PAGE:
If ever there was a person no one thought capable of murder, it was Luna.
Corey drove her to it, they’ll say. They were together two years. She walked in to an empty apartment and a note that just said ‘Bye.’ They all thought she would crumble.
She came to work like normal, ate, laughed, but no one saw her out nights. She stopped socializing with everyone outside of obligatory tasks. Understandable. Then one Monday, she didn’t come in. She didn’t call in sick, she didn’t return calls. The second no show day, their boss said ‘Fuck her then, post an ad for help.’ Work resumed.
Biels and Cernia went by her apartment after work. Luna wasn’t there; neither was her car. Biels had to bail, family needed dinner she said. Cernia stayed, waited. At almost midnight, she started walking home.
There was a horrible ache beneath her shoulder blades. Too much work. Too much stress. Some time off would do her good. She laughed at the thought, remembering she had three dollars and thirty-two cents in her pocket to last until Friday.
The bridge was dark that night, barren. Cernia’s stomach tingled, her arm hairs pricked. She wished she had cab money. She looked over the high ledge at the blackness of the water below. How strange that she could see the sky better than the water no more than a hundred feet beneath her ankles. There was a noise close by.
It was time to go.
Just passing the midway point, Cernia slowed, then stopped. Squinting, she saw a large silhouette, too large to be real, of course. She knew it was a trick on the mind. Her upper back ached. She rubbed her muscles. The things in front of her moved, swayed, like two tall but juvenile trees. Between them was a smaller, dense, stationary object. Cernia blinked hard several times. The shadows did not fade. She kicked herself for being a coward and took a step.
She only accepted that her vision was not an illusion once she could see past the darkness, see the flesh, skin, blood. It was Luna, and it wasn’t. Her face had pulled, stretched. She had a long, moth-like mouth that was stuck into Corey’s throat, suckling. White, powdered wings moved in a wave like a conductor leading an orchestra through a delicate, sweeping downbeat.
Cernia’s shoulder blades pinched. A hot, singe plucked a nerve and shot through her shoulders, elbows, wrists, knuckles. She crumpled.
There was a thud. Thick iron and sweat whirled in her nose. She wretched, then drooled. She swallowed. She could hear Corey’s blood thicken, his heart rate slow then stop; she could hear Luna’s skin peel from the cement with each step of her bare feet; she could hear the coat of small hairs all colliding into one another, like grass in a heavy wind. She covered her ears and squeezed.
“What have you done to me?” Cernia yelled.
“Me?” Luna laughed. “Oh dear. Have you never? You poor thing. Let me help.”
The hair on Cernia’s arms pulled up, like iron bits to a magnet, and pointed at Luna. She curled into a ball and covered her throat.
“Please don’t eat me. I won’t tell anyone.” Her face was hot, moist. Luna was over her, all light from the moon blotted out by her wings. Cernia held her breath.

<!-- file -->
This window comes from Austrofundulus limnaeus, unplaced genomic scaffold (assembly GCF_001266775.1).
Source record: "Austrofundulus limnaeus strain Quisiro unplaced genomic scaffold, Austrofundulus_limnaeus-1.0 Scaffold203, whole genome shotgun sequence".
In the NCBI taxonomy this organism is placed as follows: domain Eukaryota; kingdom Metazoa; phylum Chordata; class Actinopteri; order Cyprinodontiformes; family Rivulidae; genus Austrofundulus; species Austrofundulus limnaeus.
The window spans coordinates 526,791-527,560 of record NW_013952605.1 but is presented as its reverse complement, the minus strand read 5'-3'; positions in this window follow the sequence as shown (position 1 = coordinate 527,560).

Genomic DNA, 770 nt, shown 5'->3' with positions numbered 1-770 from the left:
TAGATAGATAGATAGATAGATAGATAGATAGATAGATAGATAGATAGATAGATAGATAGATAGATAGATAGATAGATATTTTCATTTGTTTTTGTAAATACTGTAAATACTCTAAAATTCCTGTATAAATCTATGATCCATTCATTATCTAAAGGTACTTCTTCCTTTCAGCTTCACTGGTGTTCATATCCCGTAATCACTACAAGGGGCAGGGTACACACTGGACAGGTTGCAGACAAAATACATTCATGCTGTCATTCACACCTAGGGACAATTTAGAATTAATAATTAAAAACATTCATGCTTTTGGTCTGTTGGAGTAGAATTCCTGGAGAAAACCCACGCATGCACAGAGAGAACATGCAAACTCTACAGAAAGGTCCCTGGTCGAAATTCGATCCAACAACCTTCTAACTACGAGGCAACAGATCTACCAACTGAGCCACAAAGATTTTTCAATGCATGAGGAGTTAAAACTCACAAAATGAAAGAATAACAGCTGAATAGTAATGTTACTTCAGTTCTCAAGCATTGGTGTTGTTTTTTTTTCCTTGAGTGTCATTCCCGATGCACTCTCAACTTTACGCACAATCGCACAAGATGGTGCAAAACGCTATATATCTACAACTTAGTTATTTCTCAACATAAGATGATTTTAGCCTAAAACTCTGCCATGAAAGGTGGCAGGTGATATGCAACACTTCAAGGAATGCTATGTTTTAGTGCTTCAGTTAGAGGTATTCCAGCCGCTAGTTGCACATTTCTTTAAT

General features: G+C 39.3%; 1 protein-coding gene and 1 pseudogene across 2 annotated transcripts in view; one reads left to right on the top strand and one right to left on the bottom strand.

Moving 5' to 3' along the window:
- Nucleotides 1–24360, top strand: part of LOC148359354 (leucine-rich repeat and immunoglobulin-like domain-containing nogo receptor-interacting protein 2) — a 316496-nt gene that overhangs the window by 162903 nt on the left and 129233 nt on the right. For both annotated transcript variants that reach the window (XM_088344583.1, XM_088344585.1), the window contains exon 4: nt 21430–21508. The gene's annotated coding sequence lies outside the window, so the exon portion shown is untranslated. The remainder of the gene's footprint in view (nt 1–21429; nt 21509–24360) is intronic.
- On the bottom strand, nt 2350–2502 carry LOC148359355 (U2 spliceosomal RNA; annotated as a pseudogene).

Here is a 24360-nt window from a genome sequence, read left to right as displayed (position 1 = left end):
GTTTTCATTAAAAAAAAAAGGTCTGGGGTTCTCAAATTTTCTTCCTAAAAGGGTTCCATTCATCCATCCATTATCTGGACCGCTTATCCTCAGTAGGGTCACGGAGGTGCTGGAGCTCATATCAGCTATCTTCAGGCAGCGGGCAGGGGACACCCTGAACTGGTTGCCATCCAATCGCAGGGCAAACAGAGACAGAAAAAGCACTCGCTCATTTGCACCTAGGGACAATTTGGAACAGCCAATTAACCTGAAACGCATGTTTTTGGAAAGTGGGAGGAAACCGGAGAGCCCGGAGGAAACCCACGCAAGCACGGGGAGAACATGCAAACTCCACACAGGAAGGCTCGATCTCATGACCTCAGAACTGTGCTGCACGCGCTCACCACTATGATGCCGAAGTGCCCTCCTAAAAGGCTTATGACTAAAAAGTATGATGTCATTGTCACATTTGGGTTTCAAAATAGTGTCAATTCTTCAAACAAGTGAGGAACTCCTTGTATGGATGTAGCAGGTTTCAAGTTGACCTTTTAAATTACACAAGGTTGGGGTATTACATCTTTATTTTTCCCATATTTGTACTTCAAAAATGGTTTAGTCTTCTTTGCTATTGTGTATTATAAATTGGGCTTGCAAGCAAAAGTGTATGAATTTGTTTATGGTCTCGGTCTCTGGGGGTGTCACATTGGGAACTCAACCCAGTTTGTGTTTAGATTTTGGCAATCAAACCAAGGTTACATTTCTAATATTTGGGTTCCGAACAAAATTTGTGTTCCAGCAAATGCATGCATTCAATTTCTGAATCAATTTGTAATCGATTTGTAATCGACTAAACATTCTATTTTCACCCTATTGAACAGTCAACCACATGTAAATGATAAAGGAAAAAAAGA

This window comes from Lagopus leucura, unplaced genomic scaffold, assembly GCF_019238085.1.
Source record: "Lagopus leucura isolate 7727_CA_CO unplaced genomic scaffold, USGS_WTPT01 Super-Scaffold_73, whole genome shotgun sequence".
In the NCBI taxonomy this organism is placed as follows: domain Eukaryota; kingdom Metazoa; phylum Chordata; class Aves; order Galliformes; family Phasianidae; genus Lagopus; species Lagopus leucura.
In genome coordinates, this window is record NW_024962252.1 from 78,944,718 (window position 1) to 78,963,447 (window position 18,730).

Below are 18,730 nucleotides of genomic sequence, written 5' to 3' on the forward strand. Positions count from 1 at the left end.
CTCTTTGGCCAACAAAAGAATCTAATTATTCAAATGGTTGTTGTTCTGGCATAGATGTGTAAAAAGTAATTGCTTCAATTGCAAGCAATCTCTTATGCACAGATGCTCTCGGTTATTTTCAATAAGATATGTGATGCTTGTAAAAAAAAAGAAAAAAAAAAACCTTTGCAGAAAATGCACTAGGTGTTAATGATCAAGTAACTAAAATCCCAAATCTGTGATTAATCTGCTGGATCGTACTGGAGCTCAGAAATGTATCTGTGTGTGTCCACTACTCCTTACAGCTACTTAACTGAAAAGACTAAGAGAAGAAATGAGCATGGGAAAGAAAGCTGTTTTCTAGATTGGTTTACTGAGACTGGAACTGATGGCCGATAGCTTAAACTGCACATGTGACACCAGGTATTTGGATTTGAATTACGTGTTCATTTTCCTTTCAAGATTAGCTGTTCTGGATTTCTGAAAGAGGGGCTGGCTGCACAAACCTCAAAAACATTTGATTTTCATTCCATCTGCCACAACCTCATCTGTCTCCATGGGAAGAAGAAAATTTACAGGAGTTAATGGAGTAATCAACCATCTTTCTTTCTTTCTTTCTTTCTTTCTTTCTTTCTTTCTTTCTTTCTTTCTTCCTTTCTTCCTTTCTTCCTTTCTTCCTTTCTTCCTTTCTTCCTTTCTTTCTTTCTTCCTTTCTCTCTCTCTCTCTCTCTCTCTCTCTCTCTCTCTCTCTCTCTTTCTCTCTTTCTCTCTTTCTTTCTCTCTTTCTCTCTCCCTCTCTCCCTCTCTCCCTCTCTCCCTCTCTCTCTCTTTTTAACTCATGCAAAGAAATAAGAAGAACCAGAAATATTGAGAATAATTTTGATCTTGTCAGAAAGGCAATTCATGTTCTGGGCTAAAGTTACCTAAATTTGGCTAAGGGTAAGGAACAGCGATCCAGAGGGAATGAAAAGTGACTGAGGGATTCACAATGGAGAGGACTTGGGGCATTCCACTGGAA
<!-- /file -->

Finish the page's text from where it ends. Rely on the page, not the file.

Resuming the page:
Luna’s touch brought not pain but release. She poked her fingers deep into Cernia’s back, causing an eruption of powder and feathers. White wings sprouted from her own back. She reached to feel a tubular mouth hanging from her face, twirled into a spiral.
The wind rolling over the water sounded like ice scraping metal. Birds chirped sharp. Leaves rustling was louder than a shattered window. Luna held her hands over Cernia’s ears.
“This is the worst of it. Your ears will adjust.”
“What. Did. You. Do?”
“I set you free, mon amie. I didn’t do this to you. You were in hibernation.”
Crying, Cernia looked up. “What?”
“You are awake now.”
“No, no, I must be dreaming.”
“You can go back to sleep if you like.”
Was she making jokes?
“Come. You don’t have to suffer anymore. Let’s try those new wings, anywhere you want to go.”
“Got what he had coming to him. I ate his new girlfriend, too.”
Cernia vomited. It spewed out of her little spout mouth.
“I can’t…I can’t eat people.”
“You can, and you’ll drool for more when you do. Each flavor is as unique as a line of reds at a wine tasting.”
“But they are people, with…”
“Meaningless lives and humdrum jobs raising kids they don’t even like.”
“Gotten into me? The me you knew was but a portion of my timeline. I am hundreds of years old, sweetheart”
“How am I this, this thing? Was my mom…or dad?”
“One of them, yes.”
“No, no god sweetie. Just man and animal and a fucked-up planet.”
Cernia gathered herself. She considered two options. Leaving with Luna or latching onto her throat. Would she die? Was she capable? She thought about everyone she knew, everyone she had known. Was anyone worth the life they’d been granted? Were their lives worth her own? She was hungry. There was a new cave in her core already.
“Who would you suggest I try first?”
Copyright WB Welch – All Rights Reserved
This is a work of fiction. Names, characters, businesses, places, events, locales, and incidents are either the products of the author’s imagination or used in a fictitious manner. Any resemblance to actual persons, living or dead, or actual events is purely coincidental.
To see the photo that originally inspired this story, please visit the Instagram link below.